A pork pie for Giles

A pork pie is a wonderful thing. But it is also complicated and can go wrong in a number of ways, because there are three elements to this: a pastry, a filling and jelly, which each come with their complications.

If you'd like to make one, I say go for it, but make sure you have an entire day - or even a day and  a half clear to attempt it - especially if it's your first go.

This recipe makes a medium-sized pork pie, using a 7in loose-bottomed cake tin from John Lewis. A similar version of this recipe can be found in Hugh Fearnley-Whittingstall's River Cottage Meat book, on p.444.

You will need for the pastry:

275g plain flour
100ml water
30g diced butter
70g diced lard
1 beaten egg
3/4 teaspoon salt

1 Heat the fat and water in a saucepan until it is melted and warm - hot, even - it but don't boil it. While the fat is melting, put the flour and the salt into a mixing bowl and make a dip in the centre. Pour the egg into the dip and half mix it in with a knife. Once the fat and water have melted together, add it to the flour and mix until it is a dough. Here the dough will probably be a bit too sticky, so sprinkle on flour until it takes on that glossy sheen of pastry. Form it into a ball, cover in cling film and chill for an hour.

2 For your filling you will need:

400g pork shoulder/leg
200g streaky bacon
200g pork belly

Or similarly ratio'd quantities. Mince this finely the best way you can see how.

Do NOT - are you listening? - do NOT, NOT, NOT use only pork shoulder, or only bacon, or only belly because the result will be grim. To your pork mixture add 1/4 tsp mace (if you want), a pinch of salt, 5 twists of black pepper and a dried chilli (if you want).

2 Grease your pie dish with butter or vegetable oil. Roll out the pastry to about a 0.5cm thickness and lay as best you can in the dish. This isn't especially easy, as you're fitting a flat thing into a rounded, 3D thing. The most important thing is that the pastry doesn't tear - nothing else really matters. This is so important that I often cut my nails very short before doing it.

I always recall Delia Smith's advice about pastry when I'm making a pork pie, which is to handle the pastry "with confidence". Like horses and naughty children, pastry can smell fear.

3 Fill your pastry casing with your filling. Really ram it in, as this will shrink on cooking. Sometimes I add a whole boiled egg, hidden in the middle, if I want to freak people out.

4 Trim off any excess pastry hanging over the side of your dish and re-roll to form a lid. You must brush the edges of the pie and the lid with beaten egg to seal it. You absolutely cannot use water or milk because it won't stick properly.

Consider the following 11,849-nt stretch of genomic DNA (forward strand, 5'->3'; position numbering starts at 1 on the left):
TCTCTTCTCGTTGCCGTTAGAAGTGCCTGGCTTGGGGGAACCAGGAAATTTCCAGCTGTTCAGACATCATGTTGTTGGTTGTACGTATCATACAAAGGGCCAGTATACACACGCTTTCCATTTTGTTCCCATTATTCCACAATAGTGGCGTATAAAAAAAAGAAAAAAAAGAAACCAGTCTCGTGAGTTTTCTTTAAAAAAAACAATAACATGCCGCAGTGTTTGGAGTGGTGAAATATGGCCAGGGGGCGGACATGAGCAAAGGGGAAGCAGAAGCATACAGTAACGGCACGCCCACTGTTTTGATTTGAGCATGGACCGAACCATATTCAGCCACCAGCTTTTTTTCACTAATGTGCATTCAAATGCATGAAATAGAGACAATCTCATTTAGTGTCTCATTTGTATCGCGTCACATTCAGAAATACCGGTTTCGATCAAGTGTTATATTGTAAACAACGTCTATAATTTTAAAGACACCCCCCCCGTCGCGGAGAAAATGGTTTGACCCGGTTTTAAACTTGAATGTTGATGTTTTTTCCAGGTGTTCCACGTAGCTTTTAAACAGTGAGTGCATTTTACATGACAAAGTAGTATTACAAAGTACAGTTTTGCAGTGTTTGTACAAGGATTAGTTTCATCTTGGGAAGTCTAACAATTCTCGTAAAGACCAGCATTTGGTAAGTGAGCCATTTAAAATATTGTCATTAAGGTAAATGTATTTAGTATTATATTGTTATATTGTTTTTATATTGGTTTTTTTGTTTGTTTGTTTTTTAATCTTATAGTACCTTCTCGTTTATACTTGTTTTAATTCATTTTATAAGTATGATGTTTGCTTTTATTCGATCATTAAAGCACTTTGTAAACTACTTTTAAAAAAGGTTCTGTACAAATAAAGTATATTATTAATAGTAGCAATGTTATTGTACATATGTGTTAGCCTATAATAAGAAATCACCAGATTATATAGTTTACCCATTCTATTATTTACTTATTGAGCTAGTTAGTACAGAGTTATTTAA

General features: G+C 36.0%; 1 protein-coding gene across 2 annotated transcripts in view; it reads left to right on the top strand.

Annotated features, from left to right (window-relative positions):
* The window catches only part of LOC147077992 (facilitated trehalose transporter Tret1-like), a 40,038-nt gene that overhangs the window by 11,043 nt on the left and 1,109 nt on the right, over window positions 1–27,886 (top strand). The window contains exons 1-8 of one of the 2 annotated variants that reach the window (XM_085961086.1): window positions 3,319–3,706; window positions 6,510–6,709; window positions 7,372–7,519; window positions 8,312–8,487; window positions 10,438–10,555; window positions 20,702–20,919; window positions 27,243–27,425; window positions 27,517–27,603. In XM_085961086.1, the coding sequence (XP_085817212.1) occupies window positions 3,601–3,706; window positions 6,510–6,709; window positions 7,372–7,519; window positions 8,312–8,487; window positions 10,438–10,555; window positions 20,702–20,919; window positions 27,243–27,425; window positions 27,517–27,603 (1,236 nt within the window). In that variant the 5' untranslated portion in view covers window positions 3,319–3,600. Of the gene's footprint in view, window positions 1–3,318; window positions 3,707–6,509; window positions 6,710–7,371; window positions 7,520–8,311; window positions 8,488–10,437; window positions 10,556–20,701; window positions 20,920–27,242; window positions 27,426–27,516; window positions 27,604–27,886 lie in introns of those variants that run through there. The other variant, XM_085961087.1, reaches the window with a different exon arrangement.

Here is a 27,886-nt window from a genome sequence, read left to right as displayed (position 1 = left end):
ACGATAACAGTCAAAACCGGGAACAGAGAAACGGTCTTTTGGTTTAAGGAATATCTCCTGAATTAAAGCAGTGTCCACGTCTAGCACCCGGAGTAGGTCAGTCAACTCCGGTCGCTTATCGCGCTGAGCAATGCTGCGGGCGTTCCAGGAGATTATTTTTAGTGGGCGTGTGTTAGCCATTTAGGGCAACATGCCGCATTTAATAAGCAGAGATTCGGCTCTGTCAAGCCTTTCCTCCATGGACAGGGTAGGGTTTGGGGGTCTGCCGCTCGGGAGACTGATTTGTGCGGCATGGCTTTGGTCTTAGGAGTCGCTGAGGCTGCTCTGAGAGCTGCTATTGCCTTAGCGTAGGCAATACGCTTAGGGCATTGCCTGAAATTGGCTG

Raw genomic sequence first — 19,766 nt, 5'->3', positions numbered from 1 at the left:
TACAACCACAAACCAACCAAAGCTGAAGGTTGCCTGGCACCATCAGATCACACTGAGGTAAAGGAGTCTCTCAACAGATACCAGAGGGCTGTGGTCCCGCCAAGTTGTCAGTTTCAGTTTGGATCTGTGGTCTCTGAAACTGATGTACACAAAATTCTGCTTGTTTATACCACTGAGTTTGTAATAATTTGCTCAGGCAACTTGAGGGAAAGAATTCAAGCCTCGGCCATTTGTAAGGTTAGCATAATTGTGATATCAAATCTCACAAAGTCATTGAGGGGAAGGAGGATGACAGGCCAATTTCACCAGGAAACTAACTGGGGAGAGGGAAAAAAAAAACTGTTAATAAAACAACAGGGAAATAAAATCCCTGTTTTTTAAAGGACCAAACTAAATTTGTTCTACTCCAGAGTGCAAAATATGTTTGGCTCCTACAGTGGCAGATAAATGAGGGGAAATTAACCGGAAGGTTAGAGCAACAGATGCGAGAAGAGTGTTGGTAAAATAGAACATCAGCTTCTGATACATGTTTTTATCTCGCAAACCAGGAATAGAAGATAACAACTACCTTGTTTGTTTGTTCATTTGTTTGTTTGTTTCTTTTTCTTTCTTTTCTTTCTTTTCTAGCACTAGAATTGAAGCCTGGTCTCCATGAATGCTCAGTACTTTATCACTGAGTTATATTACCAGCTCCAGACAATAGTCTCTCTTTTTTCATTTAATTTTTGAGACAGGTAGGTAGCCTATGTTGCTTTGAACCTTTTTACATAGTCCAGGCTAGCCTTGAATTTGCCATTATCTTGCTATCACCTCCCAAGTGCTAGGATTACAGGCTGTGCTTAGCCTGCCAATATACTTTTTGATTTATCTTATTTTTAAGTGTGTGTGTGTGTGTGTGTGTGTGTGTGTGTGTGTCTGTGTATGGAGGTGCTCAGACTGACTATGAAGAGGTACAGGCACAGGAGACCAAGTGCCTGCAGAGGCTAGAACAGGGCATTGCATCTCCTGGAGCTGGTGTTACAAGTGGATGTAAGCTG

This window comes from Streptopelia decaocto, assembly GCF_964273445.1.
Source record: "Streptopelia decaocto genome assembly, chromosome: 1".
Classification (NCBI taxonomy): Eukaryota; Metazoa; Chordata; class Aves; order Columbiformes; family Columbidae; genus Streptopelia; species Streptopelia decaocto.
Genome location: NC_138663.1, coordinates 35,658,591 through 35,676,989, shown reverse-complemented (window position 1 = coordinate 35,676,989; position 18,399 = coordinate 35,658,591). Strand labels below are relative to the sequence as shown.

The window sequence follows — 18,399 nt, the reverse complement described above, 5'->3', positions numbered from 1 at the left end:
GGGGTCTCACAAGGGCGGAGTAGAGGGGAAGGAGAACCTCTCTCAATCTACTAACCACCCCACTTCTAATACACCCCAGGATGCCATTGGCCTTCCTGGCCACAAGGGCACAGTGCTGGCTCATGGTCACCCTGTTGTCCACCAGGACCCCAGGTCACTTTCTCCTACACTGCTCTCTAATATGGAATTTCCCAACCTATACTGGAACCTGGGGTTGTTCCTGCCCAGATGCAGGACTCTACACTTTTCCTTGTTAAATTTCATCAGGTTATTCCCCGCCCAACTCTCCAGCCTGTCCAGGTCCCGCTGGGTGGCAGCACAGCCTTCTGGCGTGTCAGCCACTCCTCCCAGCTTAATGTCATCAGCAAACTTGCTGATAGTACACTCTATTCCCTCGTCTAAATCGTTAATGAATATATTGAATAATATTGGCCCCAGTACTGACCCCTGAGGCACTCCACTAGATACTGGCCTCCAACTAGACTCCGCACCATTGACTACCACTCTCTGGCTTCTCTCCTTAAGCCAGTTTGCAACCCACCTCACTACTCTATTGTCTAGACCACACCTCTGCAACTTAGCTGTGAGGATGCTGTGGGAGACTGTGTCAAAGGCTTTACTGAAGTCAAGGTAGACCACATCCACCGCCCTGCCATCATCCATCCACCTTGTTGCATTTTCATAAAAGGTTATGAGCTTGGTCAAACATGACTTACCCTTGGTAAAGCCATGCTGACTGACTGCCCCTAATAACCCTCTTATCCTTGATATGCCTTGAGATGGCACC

5 Seal the edges of the pie and then make a blow hole in the surface of the pie, about 1cm in diameter, for the pork juices to bubble out of during cooking. Then brush the whole of the top of the pie with beaten egg.
6 Shove it in the oven for 30mins at 180 degrees and then for 1 and 1/4 hours at 160 degrees.

7 Once the pie has cooked you must allow it to cool. And I mean really cool down - ideally leave it overnight, although I know it's torture to have to wait. During cooking, the pork will have shrunk away from the sides of the pastry to form a natural cavity to be filled by the jelly.

The point of the jelly - so unbeloved by those understandably squeamish about savoury food the wobbles - would originally have been to make an airtight casing for the precious porkstuff, which would help it to keep for a couple of weeks without refrigeration.
You can make the jelly in two ways: either make up a pint of warm stock - any will do, out of a packet or whatever - and set it with powdered gelatine. I find Dr Oetker's powdered beef gelatine to be the most user-friendly. 1 x 30g sachet sets one pint of liquid - easy peasy. You will need in total about half a pint of gelatine to be on the safe side.
If you're feeling very serious, ask your butcher for some veal bones or a pig's trotter. Boil it all up for a couple of hours with some carrots and celery and the stock will turn to jelly when it sets, without needing the help of manufactured gelatine.

Pour the jelly through the hole in the top of the pie while the jelly is still warm and it will set around the pork as it cools.

This is the trickiest part of the process, so you must keep your nerve - never attempt this in a hurry. You can use a turkey baster if you've got one, or a jug and funnel. It's a pretty messy business, so don't lose heart if the stock bubbles out of your pie's blowhole and goes everywhere.

This kind of pastry is very resilient and can withstand having quite a lot of stock splashed all over it without becoming soggy. You may have to repeat the pouring-in of the jelly as after you've poured in the first lot, as it will slowly disappear into nooks and crannies of the pie and suddenly there will be a 1cm gap between the lid of the pie and the top of the pork.

Then once you think there's as much gelatine in there as you're going to get, leave this to cool again - or chill in the fridge, ideally for three or four hours.

Artikel Food Recipes Lainnya :

0 komentar:

Post a Comment

Scroll to top